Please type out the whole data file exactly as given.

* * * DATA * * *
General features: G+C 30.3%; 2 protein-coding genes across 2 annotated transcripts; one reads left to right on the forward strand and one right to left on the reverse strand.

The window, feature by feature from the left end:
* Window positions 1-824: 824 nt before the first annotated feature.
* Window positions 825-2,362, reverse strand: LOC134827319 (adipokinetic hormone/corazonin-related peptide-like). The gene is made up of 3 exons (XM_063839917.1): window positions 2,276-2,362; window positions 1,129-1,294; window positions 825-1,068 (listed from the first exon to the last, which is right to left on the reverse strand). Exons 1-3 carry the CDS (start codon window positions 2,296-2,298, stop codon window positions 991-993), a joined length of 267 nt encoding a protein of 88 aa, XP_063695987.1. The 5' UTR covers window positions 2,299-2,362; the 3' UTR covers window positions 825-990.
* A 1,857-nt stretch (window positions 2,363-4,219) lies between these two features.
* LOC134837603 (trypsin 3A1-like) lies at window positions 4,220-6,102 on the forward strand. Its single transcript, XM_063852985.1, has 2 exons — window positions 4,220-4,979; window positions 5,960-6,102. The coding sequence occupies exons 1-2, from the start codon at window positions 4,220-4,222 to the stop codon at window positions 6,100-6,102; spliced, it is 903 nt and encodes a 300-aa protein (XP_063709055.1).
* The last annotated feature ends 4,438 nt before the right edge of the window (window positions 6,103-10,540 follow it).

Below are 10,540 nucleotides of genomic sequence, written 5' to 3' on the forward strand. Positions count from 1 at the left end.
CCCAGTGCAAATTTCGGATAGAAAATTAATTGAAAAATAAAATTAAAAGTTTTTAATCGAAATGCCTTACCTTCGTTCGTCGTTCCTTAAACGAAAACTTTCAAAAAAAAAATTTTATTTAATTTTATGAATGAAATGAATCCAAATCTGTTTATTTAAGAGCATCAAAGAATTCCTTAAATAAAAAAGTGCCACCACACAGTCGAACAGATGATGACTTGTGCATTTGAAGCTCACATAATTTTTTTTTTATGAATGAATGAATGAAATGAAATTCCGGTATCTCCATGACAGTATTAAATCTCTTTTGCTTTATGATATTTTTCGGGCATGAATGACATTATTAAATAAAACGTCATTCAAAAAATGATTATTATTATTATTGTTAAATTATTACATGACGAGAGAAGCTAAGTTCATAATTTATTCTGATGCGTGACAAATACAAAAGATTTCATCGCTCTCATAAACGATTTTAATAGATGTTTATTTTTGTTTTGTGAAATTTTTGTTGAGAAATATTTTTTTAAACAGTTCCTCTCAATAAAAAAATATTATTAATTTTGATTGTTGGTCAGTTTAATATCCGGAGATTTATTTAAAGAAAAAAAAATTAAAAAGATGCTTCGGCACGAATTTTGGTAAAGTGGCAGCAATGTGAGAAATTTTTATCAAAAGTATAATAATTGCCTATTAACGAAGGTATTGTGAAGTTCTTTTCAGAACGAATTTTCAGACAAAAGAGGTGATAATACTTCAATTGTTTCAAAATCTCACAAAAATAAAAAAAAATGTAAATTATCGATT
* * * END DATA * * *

General features: G+C 30.3%; 2 protein-coding genes across 2 annotated transcripts; one reads left to right on the forward strand and one right to left on the reverse strand.

The window, feature by feature from the left end:
* Window positions 1-824: 824 nt before the first annotated feature.
* Window positions 825-2,362, reverse strand: LOC134827319 (adipokinetic hormone/corazonin-related peptide-like). The gene is made up of 3 exons (XM_063839917.1): window positions 2,276-2,362; window positions 1,129-1,294; window positions 825-1,068 (listed from the first exon to the last, which is right to left on the reverse strand). Exons 1-3 carry the CDS (start codon window positions 2,296-2,298, stop codon window positions 991-993), a joined length of 267 nt encoding a protein of 88 aa, XP_063695987.1. The 5' UTR covers window positions 2,299-2,362; the 3' UTR covers window positions 825-990.
* A 1,857-nt stretch (window positions 2,363-4,219) lies between these two features.
* LOC134837603 (trypsin 3A1-like) lies at window positions 4,220-6,102 on the forward strand. Its single transcript, XM_063852985.1, has 2 exons — window positions 4,220-4,979; window positions 5,960-6,102. The coding sequence occupies exons 1-2, from the start codon at window positions 4,220-4,222 to the stop codon at window positions 6,100-6,102; spliced, it is 903 nt and encodes a 300-aa protein (XP_063709055.1).
* The last annotated feature ends 4,438 nt before the right edge of the window (window positions 6,103-10,540 follow it).

Below are 10,540 nucleotides of genomic sequence, written 5' to 3' on the forward strand. Positions count from 1 at the left end.
CCCAGTGCAAATTTCGGATAGAAAATTAATTGAAAAATAAAATTAAAAGTTTTTAATCGAAATGCCTTACCTTCGTTCGTCGTTCCTTAAACGAAAACTTTCAAAAAAAAAATTTTATTTAATTTTATGAATGAAATGAATCCAAATCTGTTTATTTAAGAGCATCAAAGAATTCCTTAAATAAAAAAGTGCCACCACACAGTCGAACAGATGATGACTTGTGCATTTGAAGCTCACATAATTTTTTTTTTATGAATGAATGAATGAAATGAAATTCCGGTATCTCCATGACAGTATTAAATCTCTTTTGCTTTATGATATTTTTCGGGCATGAATGACATTATTAAATAAAACGTCATTCAAAAAATGATTATTATTATTATTGTTAAATTATTACATGACGAGAGAAGCTAAGTTCATAATTTATTCTGATGCGTGACAAATACAAAAGATTTCATCGCTCTCATAAACGATTTTAATAGATGTTTATTTTTGTTTTGTGAAATTTTTGTTGAGAAATATTTTTTTAAACAGTTCCTCTCAATAAAAAAATATTATTAATTTTGATTGTTGGTCAGTTTAATATCCGGAGATTTATTTAAAGAAAAAAAAATTAAAAAGATGCTTCGGCACGAATTTTGGTAAAGTGGCAGCAATGTGAGAAATTTTTATCAAAAGTATAATAATTGCCTATTAACGAAGGTATTGTGAAGTTCTTTTCAGAACGAATTTTCAGACAAAAGAGGTGATAATACTTCAATTGTTTCAAAATCTCACAAAAATAAAAAAAAATGTAAATTATCGATT